There were hugs, smiles and a little bit of sadness. Georgia Tech nose tackle Adam Gotsis had stopped by the lobby of a Midtown hotel to see his parents Doxy and Lou last Friday morning before they were to return to their home in Melbourne, Australia.
Gotsis’ parents had been in Atlanta for five weeks to watch their son play and share in his experience abroad. His younger twin sisters, Kristina and Eleni, have been in Atlanta as well and will remain a few more weeks.
“It’s been good finally to have someone in the crowd, someone to talk to after games that I can see,” Gotsis said.
It beats the usual post-game routine: sending a text message across the Pacific Ocean, meeting the families of some teammates and then going back to his room. For Doxy and Lou, the month in Atlanta proved comforting in many ways.
“It quite reassures me that there’s someone waking him up if he’s going to sleep in, to get him to class,” Doxy said.
Gotsis’ adventure abroad has met no shortage of successes. Gotsis has made the starting lineup as a sophomore and has been a key component of the Yellow Jackets’ defensive resurgence.
“He’s hungry and he wants knowledge and when you tell him something, you’ve got to tell him exactly the way you want it because he’s going to execute it exactly the way you want it,” Tech defensive line coach Mike Pelton said.
Gotsis grew up playing basketball and Australian rules football, but he and his older brother Peter were drawn to the American game when Adam was around 13.
“We played Madden and all that, Xbox,” Gotsis said, referring to the popular video game. “We knew about it.”
A timid beginning — Doxy had to force the two out of the car to go to their first practice — eventually led to outsized success. With size, strength and quickness, Gotsis quickly took to the game, first excelling at the junior level before making the Australian national team.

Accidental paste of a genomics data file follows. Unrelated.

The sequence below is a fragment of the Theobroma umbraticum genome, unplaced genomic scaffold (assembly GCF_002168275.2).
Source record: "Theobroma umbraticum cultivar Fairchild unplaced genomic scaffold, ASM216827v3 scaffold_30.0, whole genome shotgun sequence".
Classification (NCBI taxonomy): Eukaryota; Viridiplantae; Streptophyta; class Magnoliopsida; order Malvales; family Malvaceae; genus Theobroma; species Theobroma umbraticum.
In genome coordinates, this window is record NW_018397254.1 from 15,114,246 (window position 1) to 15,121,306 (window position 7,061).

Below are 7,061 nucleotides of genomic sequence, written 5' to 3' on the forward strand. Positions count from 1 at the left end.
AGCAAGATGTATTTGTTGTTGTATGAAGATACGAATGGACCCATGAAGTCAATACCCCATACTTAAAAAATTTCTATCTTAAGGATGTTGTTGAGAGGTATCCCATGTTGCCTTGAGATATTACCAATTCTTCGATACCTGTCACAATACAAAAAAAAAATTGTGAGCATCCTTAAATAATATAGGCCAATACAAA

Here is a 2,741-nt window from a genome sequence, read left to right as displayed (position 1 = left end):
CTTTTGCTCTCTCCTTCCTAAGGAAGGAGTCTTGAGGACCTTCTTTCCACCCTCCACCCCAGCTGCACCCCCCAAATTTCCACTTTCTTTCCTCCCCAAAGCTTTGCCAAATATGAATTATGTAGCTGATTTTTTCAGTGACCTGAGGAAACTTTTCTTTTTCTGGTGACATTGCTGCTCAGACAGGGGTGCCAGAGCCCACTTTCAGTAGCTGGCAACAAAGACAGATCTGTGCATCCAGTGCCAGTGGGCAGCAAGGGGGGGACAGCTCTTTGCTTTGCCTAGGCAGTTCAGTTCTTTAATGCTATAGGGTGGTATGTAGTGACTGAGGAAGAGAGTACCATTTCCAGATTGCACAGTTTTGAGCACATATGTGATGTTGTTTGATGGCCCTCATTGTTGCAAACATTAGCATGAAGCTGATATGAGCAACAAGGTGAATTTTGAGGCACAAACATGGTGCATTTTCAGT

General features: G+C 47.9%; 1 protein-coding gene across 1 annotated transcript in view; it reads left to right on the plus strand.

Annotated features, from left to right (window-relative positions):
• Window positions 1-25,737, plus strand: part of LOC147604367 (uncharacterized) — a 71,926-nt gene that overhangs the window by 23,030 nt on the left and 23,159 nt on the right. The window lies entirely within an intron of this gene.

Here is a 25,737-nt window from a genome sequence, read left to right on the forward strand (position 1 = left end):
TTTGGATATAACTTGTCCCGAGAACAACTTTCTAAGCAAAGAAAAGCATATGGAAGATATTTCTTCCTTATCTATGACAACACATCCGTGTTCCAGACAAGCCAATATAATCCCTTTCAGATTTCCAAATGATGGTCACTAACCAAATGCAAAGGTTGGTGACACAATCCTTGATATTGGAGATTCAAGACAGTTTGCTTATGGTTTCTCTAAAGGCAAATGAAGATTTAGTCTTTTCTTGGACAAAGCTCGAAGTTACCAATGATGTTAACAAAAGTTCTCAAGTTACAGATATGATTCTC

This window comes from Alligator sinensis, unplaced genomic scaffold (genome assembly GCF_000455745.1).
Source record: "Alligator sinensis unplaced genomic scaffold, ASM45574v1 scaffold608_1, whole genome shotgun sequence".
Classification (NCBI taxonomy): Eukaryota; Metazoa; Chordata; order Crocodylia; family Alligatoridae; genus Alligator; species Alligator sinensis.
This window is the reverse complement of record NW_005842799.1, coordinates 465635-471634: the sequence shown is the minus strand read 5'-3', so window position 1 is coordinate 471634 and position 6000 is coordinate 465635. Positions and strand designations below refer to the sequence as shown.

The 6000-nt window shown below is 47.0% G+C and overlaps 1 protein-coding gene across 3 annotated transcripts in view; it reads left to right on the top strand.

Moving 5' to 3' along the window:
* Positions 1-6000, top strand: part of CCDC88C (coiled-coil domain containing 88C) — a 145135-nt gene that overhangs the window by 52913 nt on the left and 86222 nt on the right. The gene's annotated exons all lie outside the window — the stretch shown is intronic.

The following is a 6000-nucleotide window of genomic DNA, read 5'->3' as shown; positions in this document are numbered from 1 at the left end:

There is not much of a career path for American football players in Australia. The best play in something akin to a semi-pro league. The Gotsises were trying to figure out how Adam could have a chance to play in the U.S. when they met someone who guaranteed he could place Gotsis in America if he would sign with him in exchange for a cut of future earnings.
Gotsis’ parents were bewildered. Doxy called a national team coach, who told her not to sign anything and offered to help. He was Paul Manera, an Australian who played for Tech coach Paul Johnson when he was an offensive coordinator at Hawaii. Manera recommended Gotsis to Johnson. A visit to Tech and scholarship offer came soon after. He signed as part of the 2012 recruiting class.
“I think sometimes fate has a lot to do with it,” she said. “And I think for Adam, it’s been fate.”
Despite not having the training that most of of his American teammates had, Gotsis played as a true freshman and has started at nose tackle this season. He leads the Jackets with four tackles for loss and has 13 total tackles, second among defensive linemen. Gotsis plays with considerable lower-body power and instinct, but at 6 foot 5 and 277 pounds, has room to grow.
“Adam is a guy that’s really just learning the game,” Pelton said.
One of the highlights of his parents’ stay was being able to volunteer his mother to take a turn making dinner for the defensive line, which gets together to eat on Thursday nights. Last year, Gotsis offered to buy pizza, he said, “but everyone gets pizza all the time, so they didn’t really want it.”
Before the season opener against Elon, Gotsis’ parents stayed with the basics — burgers and steaks — avoiding dishes from home because “we didn’t want to cook something and no one eat it,” Gotsis said. He was glad that his teammates could finally meet his family. His mother was relieved that no one got food poisoning.
“Those Australians came and poisoned our boys!” Doxy Gotsis said with a laugh. imagining the horror if the Jackets had had to play Elon with the defensive line laid up with savaged digestive tracts.
Though almost 10,000 miles away from home, Gotsis has adapted with little trouble. He trades barbs with teammates on Twitter and has dropped “mate” from his speech, he said, because of the weird looks he got from people when he said it. The novelty of his experience hasn’t washed completely away, however.
“Sometimes, it is like a real kick in the face or you just need to open your eyes and be just, like, wow, I’m actually in a whole different country playing college football,” he said. “What are the chances of that? I think there’s 30 kids in Australia playing college football this year or something. That’s 30 out of … a lot of people.”